Eastbourne District General Hospital
In 2005 (I know these little details matter to you) we moved down to Eastbourne and registered with a new doctor. Having been seen by a nurse, we were told 'You need to go and see the doctor.' We went to see the doctor. He didn't seem to know why we had been sent to see him any more than we did, but he asked how we were6 and we told him. Another doctor, another hospital, another referral to another ENT department. I was not brimming with confidence, but a crucial difference on this occasion was that I had complained not about my ears but my sinuses. Nonetheless, the procedures were pretty much the same. At least, they were for about the first twenty seconds. My consultant, seemingly being slightly sharper than the previous four consultants, looked up my nose with his specialist's nose-opening tweezers as per the well-rehearsed routine. 'Ah,' he said triumphantly, 'I think you've got a deviated septum. We'll have to drain your sinuses and we might need to break your nose. We'll give you a CAT scan to make sure.' I was delighted. Fans of Friends may remember that Rachael once had surgery for a deviated septum and I felt good about us being the same bracket of society. My mood was somewhat dampened my the discovery that my CAT scan was not going to been conducted by a cat, but I still felt that, in general, progress had been made. Oh, and would this sinus drain improve my hearing? 'Very probably.' Grr....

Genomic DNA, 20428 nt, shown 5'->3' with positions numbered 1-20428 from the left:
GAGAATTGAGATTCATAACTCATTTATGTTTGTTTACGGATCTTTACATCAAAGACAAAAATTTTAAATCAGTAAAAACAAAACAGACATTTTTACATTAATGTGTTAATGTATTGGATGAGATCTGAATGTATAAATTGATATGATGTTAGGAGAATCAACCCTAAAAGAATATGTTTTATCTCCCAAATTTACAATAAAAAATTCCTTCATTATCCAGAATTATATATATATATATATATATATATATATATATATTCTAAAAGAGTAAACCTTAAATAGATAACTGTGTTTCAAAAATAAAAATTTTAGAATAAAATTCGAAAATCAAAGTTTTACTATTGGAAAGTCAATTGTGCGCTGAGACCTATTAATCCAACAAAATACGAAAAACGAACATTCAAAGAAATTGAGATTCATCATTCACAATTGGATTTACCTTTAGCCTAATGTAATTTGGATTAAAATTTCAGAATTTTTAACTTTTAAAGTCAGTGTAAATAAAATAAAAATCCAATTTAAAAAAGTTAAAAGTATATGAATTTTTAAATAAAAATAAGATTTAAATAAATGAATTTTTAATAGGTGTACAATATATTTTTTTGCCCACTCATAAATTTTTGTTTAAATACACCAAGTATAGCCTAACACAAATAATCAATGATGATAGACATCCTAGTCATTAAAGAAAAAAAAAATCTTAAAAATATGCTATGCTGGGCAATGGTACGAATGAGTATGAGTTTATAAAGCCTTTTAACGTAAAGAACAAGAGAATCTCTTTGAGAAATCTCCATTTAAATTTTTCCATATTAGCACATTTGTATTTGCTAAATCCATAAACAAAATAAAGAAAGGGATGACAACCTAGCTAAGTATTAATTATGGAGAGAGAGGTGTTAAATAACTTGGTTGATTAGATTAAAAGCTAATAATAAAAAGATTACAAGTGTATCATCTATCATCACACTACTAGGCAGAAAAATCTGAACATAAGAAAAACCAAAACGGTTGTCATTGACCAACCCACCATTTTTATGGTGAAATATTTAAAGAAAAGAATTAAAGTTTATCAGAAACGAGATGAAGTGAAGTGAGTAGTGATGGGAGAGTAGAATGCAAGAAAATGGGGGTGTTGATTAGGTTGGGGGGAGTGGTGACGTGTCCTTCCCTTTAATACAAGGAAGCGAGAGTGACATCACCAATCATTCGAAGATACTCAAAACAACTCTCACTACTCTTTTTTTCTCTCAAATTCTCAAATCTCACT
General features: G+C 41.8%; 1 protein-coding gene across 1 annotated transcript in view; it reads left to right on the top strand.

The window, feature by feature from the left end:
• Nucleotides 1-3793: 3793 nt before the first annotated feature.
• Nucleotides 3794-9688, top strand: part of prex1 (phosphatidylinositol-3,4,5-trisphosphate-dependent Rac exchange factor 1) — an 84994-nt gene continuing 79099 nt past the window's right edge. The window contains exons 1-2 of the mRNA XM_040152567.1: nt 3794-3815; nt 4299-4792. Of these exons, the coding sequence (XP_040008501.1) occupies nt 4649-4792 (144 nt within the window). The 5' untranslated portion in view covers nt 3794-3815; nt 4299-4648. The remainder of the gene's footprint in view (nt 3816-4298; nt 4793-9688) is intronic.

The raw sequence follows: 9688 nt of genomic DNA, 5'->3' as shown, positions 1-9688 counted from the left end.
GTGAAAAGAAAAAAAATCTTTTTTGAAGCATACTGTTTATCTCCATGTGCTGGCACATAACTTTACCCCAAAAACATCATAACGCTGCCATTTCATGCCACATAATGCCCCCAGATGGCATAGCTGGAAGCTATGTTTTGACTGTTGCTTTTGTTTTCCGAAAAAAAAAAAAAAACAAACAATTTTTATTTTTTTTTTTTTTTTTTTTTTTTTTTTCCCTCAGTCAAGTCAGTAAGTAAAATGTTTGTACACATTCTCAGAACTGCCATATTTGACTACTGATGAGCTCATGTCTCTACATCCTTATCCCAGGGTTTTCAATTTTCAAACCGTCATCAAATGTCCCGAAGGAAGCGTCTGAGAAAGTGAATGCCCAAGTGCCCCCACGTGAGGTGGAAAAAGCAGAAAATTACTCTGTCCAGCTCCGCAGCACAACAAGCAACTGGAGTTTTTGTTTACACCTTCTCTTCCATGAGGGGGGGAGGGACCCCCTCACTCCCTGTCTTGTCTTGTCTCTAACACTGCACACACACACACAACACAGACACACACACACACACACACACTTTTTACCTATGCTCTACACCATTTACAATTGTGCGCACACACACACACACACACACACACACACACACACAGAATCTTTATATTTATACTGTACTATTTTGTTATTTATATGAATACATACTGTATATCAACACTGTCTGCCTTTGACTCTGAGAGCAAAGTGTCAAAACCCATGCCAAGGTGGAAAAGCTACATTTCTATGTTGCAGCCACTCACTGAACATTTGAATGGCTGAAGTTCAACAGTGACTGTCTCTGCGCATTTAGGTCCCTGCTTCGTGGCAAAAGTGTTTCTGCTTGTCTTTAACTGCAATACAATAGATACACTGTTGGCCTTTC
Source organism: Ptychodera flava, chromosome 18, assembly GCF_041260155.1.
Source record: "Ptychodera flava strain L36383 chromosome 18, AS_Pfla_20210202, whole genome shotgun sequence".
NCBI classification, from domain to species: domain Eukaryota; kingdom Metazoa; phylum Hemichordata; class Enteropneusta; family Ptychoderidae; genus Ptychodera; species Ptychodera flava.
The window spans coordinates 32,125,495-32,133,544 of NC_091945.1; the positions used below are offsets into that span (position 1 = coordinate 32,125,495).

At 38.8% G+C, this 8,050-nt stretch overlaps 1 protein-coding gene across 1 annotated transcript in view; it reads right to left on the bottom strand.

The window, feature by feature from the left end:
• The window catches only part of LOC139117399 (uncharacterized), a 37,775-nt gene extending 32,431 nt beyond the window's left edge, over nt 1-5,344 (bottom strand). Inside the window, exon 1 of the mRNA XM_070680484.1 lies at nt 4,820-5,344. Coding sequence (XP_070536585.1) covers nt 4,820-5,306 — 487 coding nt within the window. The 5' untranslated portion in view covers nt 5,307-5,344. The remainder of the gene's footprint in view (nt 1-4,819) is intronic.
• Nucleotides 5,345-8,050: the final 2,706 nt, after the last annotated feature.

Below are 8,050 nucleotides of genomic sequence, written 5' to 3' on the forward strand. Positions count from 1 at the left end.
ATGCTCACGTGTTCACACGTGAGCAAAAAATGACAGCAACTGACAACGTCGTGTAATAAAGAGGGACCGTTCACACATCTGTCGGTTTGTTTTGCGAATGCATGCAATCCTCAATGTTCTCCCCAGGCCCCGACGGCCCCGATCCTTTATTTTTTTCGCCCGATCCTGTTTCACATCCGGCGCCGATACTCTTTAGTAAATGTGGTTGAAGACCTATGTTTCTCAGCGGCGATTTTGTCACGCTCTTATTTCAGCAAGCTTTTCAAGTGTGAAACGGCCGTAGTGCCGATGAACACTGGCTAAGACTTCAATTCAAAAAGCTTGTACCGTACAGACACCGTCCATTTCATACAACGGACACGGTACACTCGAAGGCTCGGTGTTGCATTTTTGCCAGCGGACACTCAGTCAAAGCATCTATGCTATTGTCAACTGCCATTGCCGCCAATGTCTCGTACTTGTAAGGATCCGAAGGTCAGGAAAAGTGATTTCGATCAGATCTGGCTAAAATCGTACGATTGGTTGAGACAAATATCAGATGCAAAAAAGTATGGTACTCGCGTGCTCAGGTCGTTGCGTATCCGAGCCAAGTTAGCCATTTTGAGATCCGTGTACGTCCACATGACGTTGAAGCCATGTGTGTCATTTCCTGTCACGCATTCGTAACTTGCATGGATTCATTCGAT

Well, it wasn't a deviated septum. I didn't have to have my nose broken, but I did have to go into hospital. It was jolly good fun. My surgeon reassured me with warnings of the chance of getting blood in my brain, albeit a slim one. I was admitted and given a lovely bed and one of those excellent hospital gowns which look from the front as if they are dignified and sophisticated, but are in fact entirely exposed round the back. Then my ensemble was completed by a pair of knee-length stockings which, I was assured, were entirely medically necessary and totally standard for people undergoing nose surgery. Then I was wheeled into a small room surrounded by people who wired me up to bits of electrical equipment and stuck things into me until I passed out and they could stick things up my nose in peace and quiet.
I woke up,I think about two hours later. My essential ensemble had not been changed, but it had been augmented by someone thoughtfully stuffing ten feet of surgical wadding up each of my nostrils and securing it in place with as much tape as they could find. I imagine it was only the discovery at the last minute that they had run out of pink paint that prevented them from completing my amusing post-op transformation into a pig. I understood, as I looked in the mirror, why the room I had spent two unconsious hours in was regarded as a theatre. I was told that the surgeon had straightened my nasal partition 'to get the camera up'. I wasn't told whether they had taken the camera out again.
Well, my wadding was, in due course, removed, and I was allowed to go home. The contents of my sinuses was drawn out and dropped helpfully into my nose, which is clearing very, very slowly. I've heard plenty of criticism of the NHS and, in the past, I might have been inclined to agree. Recently, however, I've heard only good things,